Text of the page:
Lassen Volcanic National Park
Located: California - Established: August 9, 1916
The Park: Two years after Novarupta erupted in what is now Katmai National Park, Lassen Peak began three years of volcanic outbursts. The largest eruption took place on May 22, 1915 and launched a mushroom-shaped cloud of ash 30,000 feet into the atmosphere.
Lassen Peak has remained “quiet” since 1921; however, it is still considered an active volcano. Located at the southern end of the Cascade Mountain Range, Lassen is one of many other famous volcanic peaks along the Volcanic Chain of Fire, which includes Mt. Rainier, Mt. St Helens, Mt. Shasta and Mt. Hood.
Lassen features many impressive hydrologic characteristics including steaming furmaroles (vents from which volcanic gas escapes), bubbling pools and gurgling mudpots. The largest hydrothermal area in the park is known as Bumpass Hell– a 16- acre area of “hellish” terrain.
The area got its name when in the 1860’s, K.V. Bumpass, a local guide, stepped through the thin crust of a steaming hot mudpot, thus badly burning his leg. After the incident, Bumpass wisecracked about his “decent into hell!”
Getting there: Lassen is located in Northeastern California approximately 50 miles east of Redding, CA. The park has 5 entry points and one Main Park Road that runs north-south through the park. The two main points of entry are in the Manzanita Lake Area in the northwestern section of the park and the Kohm-Yah-mah-nee Visitor Center entry point in the southwestern quadrant of the park.
When to go: Although the park is open all year, winter weather frequently shuts down many of the roads inside the park for extended periods of time. The year we visited, the Main Park Road at the summit by Lassen Peak had just opened up on July 8th!
What to do: The 30-mile Lassen Volcanic National Park Highway provides visitors an excellent introduction to the key features of the park. This auto-tour will expose you to Sulphur Works, Bumpass Hell Overlook, Lassen Peak Viewpoint and much more.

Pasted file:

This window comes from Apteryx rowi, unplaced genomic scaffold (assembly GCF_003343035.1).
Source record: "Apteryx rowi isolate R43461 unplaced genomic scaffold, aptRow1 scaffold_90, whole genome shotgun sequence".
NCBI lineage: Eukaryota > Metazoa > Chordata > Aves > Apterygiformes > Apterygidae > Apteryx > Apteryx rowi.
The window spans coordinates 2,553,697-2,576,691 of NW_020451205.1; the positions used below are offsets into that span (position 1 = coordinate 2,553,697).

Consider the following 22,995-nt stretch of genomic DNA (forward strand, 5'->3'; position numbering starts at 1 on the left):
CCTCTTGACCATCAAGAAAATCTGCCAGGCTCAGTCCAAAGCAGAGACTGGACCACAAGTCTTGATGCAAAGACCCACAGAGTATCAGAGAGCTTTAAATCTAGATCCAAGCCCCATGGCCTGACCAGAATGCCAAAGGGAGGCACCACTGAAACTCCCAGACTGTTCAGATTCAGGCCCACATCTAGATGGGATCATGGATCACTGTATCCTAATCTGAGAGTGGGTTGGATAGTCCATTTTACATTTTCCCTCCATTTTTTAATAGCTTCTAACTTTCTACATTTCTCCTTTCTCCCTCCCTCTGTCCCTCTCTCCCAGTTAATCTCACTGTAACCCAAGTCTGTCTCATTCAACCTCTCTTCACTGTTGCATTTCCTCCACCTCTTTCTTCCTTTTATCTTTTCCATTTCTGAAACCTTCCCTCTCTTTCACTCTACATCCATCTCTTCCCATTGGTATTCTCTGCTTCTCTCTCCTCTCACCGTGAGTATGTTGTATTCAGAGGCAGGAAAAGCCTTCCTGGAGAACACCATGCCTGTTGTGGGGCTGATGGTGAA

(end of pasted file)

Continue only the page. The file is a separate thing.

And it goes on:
Hiking: Lassen features over 150 miles of hiking trails for trekkers of all abilities. One of the most popular hikes is trekking to the top of the world’s largest plug dome volcano via the 2.5-mile Lassen Peak Trail. The Reach the Peak Project was a multi-year effort to restore and rehabilitate the Lassen Peak Trail. The restoration Project was completed in October 2014.
For another worthwhile and less strenuous hike, take in the awesome reflective view of the Lassen Peak and Chaos Crags while trekking about the 1.8-mile Manzanita Lake Loop Trail. The best time to trek about this flat trail is in the morning.
Where to stay: Drakesbed Guest Ranch in Warner Valley is the only lodging within the park. Availability is limited and reservations are recommended long in advance of arrival. Most visitors choose to camp in one of Lassen’s 8 campgrounds, which range from the primitive to fully developed with over 400 available campsites. Due to heavy seasonal snow, these campgrounds are typically closed during the winter months.
The two largest campgrounds, Manzanita Lake and Butte Lake recommend reservations be made to secure a space. New to the park, the Manzanita Lake Campground now offers 20 rustic Camper Cabins.
Memorable moment: Hiking to the top of Lassen Peak.
Trivia: The Main Park Road was built just 10 years after Lassen Peak erupted. At its summit (8512’), Main Park Road is the highest road in the Cascsade Mountains and has been known to accumulate up to 40 feet of snow near Lake Helen.
Banner: Lake Helen in July of 2012.
Experience these Check List:
- Stop by the Kohm Yah-mah-nee Visitor Center
- Take a hike down to Bumpass Hell
- Visit the Sulpher Works
- Trek to the top of Lassen Peak
- Hike around Manzanita Lake
- Drive the Lassen Volcanic National Park Highway